A wreath lays in front of the division’s Operation Iraqi Freedom-1 memorial outside the 1st AD headquarters building Sept. 20. The wreath placed on the OIF-1 memorial this day is part of a division commemoration for Prisoner of War/Missing in Action Recognition Day, which is celebrated the third Friday of September, to remember and honor service members who were prisoners of war or are still considered missing in action. Out of the more than 81,000 missing, 75% of the losses are located in the Indo-Pacific, and more than 41,000 of the missing are presumed lost at sea | Photo By Master Sgt. Vin Stevens
Fort Bliss leaders honored U.S. service members missing in action and prisoners of war during a solemn commemoration flag raising during national POW/MIA Recognition Day on September 20.
The event, held in front of the 1st Armored Division Headquarters, focused on remembering the more than 81,000 Americans that remain missing from WWII, the Korean War, the Vietnam War, the Cold War, the Gulf Wars, and other conflicts according to the Defense Prisoner of War/Missing in Action Accounting Agency.
The leaders placed a special emphasis on those POW and MIA soldiers from El Paso.
Lt. Col. Colin Mahle, battalion commander, 4th Battalion, 6th Infantry Regiment, 3rd Armored Brigade Combat Team, 1st Armored Division assisted in raising the National POW/ MIA flag over the installation.
National POW/ MIA Recognition Day is one of six days a year that the flag must be flown- mandated by the Defense Authorization Act. The other events include Armed Forces Day, Memorial Day, Flag Day, Independence Day and Veterans Day.
Col. Matthew Eichburg, acting senior commander, 1st Armored Division and Fort Bliss, and Command Sgt. Maj. Robert Cobb, 1st AD Command Sergeant Major and Fort Bliss, conducted a wreath-laying at the division’s Operation Iraqi Freedom-1 memorial as part of the event.
Operation Iraqi Freedom was the last conflict in which the United States had prisoners of war. In 2003, after almost three weeks in captivity, seven American POWs returned back to American Soil at Fort Bliss.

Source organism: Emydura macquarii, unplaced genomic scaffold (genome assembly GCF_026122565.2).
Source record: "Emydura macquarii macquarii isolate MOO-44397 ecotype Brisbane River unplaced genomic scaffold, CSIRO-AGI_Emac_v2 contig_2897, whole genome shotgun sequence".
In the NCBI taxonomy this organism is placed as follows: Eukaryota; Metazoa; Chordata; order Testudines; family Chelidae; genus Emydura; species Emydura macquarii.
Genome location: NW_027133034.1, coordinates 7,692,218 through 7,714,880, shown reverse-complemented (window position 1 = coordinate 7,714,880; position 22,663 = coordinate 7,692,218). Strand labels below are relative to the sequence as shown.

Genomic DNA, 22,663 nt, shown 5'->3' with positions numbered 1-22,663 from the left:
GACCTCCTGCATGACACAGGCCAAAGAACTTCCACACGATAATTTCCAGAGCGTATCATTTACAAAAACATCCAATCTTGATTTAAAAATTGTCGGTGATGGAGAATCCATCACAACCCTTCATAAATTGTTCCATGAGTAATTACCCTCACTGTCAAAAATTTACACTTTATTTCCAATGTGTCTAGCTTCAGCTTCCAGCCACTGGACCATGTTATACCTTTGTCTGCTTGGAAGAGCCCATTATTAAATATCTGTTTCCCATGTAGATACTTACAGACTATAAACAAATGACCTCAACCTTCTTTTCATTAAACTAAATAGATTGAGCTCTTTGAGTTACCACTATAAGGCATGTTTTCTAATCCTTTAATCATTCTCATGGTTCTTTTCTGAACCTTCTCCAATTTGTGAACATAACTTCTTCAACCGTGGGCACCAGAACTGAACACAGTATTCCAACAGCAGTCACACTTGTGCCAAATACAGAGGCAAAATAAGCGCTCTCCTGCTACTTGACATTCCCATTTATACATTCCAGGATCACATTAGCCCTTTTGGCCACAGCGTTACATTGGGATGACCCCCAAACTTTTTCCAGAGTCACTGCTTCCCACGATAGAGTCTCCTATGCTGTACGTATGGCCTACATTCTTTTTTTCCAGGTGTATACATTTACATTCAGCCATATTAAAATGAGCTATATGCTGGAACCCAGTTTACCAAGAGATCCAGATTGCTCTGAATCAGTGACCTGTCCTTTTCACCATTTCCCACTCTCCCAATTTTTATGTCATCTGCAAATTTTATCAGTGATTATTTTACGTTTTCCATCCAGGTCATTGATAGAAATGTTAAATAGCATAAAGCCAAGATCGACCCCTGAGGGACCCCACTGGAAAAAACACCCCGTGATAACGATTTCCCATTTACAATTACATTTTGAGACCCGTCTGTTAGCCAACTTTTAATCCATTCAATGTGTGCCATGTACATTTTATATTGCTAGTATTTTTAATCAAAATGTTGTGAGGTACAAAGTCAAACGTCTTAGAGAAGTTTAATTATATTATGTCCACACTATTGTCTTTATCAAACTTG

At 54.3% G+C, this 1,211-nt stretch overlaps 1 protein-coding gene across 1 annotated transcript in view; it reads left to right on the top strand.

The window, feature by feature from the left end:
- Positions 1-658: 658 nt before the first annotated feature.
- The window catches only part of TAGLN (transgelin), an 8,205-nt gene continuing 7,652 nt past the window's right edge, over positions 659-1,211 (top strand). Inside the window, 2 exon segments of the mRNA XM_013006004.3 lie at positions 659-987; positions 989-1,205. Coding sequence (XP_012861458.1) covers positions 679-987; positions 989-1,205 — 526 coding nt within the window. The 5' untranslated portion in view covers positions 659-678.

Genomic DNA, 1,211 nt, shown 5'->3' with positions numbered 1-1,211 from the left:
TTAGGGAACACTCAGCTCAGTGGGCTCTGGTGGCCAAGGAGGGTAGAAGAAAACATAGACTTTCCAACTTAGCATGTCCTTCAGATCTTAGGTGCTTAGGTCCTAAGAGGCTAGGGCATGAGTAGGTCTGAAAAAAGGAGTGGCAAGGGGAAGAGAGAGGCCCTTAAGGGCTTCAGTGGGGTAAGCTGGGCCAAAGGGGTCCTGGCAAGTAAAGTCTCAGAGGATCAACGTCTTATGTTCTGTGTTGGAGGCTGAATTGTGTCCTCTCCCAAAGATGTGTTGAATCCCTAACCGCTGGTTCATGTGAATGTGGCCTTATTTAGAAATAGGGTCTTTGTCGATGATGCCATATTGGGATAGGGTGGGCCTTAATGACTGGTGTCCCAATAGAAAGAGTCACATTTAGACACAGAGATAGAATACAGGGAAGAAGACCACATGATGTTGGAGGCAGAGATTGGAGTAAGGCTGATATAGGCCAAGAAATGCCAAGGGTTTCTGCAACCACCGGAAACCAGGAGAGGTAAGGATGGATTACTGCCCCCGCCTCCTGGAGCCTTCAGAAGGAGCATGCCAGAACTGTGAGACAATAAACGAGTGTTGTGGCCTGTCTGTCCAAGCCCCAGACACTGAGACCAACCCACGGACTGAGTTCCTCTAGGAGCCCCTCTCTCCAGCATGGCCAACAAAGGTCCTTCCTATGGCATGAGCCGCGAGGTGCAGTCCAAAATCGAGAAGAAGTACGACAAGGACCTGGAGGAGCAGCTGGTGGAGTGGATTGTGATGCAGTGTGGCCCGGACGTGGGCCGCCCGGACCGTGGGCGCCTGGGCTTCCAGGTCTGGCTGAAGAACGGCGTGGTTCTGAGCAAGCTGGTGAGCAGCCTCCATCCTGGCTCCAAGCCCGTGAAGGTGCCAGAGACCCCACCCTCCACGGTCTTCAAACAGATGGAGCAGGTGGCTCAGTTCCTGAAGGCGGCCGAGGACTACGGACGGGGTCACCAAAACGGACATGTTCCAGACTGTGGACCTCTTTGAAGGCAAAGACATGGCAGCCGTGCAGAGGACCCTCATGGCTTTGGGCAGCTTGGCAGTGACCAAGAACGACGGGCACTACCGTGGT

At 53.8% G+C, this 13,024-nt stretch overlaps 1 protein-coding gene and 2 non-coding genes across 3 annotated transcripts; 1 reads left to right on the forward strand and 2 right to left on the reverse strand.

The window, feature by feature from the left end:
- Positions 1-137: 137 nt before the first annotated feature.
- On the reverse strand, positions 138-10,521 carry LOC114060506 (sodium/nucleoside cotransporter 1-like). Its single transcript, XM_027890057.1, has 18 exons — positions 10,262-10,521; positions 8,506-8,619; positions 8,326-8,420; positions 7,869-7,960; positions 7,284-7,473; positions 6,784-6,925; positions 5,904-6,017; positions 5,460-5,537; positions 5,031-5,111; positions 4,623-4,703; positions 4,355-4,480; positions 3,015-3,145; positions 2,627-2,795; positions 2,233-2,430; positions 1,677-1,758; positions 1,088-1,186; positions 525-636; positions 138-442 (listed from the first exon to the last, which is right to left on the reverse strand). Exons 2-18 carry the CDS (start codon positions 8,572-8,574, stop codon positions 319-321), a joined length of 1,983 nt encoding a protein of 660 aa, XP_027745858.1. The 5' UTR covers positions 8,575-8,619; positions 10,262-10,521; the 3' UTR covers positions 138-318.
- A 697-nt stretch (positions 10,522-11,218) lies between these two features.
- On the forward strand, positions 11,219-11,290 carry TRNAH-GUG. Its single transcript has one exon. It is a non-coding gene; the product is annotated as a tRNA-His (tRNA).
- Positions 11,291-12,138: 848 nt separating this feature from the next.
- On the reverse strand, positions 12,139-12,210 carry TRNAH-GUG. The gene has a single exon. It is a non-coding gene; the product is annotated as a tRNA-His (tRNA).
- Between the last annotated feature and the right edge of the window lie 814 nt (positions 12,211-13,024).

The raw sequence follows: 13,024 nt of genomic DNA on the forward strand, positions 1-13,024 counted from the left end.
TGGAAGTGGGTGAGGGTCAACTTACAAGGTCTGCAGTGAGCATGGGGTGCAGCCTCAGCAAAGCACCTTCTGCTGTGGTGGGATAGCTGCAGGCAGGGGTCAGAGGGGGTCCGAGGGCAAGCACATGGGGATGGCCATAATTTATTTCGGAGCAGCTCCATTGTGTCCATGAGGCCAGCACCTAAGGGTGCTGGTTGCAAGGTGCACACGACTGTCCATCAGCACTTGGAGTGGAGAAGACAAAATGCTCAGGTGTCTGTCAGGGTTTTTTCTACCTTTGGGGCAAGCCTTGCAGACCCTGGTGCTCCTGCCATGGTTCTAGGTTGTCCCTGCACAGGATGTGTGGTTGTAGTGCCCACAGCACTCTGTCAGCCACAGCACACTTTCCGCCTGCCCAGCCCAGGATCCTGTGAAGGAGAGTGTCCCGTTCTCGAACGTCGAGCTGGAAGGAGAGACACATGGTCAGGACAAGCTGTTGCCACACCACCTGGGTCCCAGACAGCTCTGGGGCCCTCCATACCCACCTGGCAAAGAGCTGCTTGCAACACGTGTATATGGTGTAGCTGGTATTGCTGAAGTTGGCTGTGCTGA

Following a moment of silence to honor POW/MIA service members and remember the incredible sacrifices borne by their loved ones and families, the solemn sunrise commemoration included a reading of names of El Paso citizens who have served and are still considered to be MIA. They are:
Cpl. Richard Aguilar, U.S. Army (Korean War)
Capt. Ronald Leonard Watson, U.S. Army (Vietnam War)
1st Lt. Michael John Shea, U.S. Marine Corps (Vietnam War)
Sgt. Jesus Armando Gonzalez, U.S. Army (Vietnam War)
Spc. Michael Burns, U.S. Army (Vietnam War)
Pfc. Jose Jesus Gonzalez, U.S. Army (Vietnam War)
Pvt. Arthur William Kerns, U.S. Army (Vietnam War)
National POW/MIA Recognition Day is observed annually on the third Friday of September to remember and honor service members who were prisoners of war or are still considered missing in action. Out of the more than 81,000 missing, 75% of the losses are located in the Indo-Pacific, and more than 41,000 of the missing are presumed lost at sea (i.e. ship losses, known aircraft water losses, etc.).
The Defense POW/MIA Accounting Agency provides the fullest possible accounting for the nation’s missing service personnel and deploys its workforce worldwide in support of bringing closure to those families and to the nation.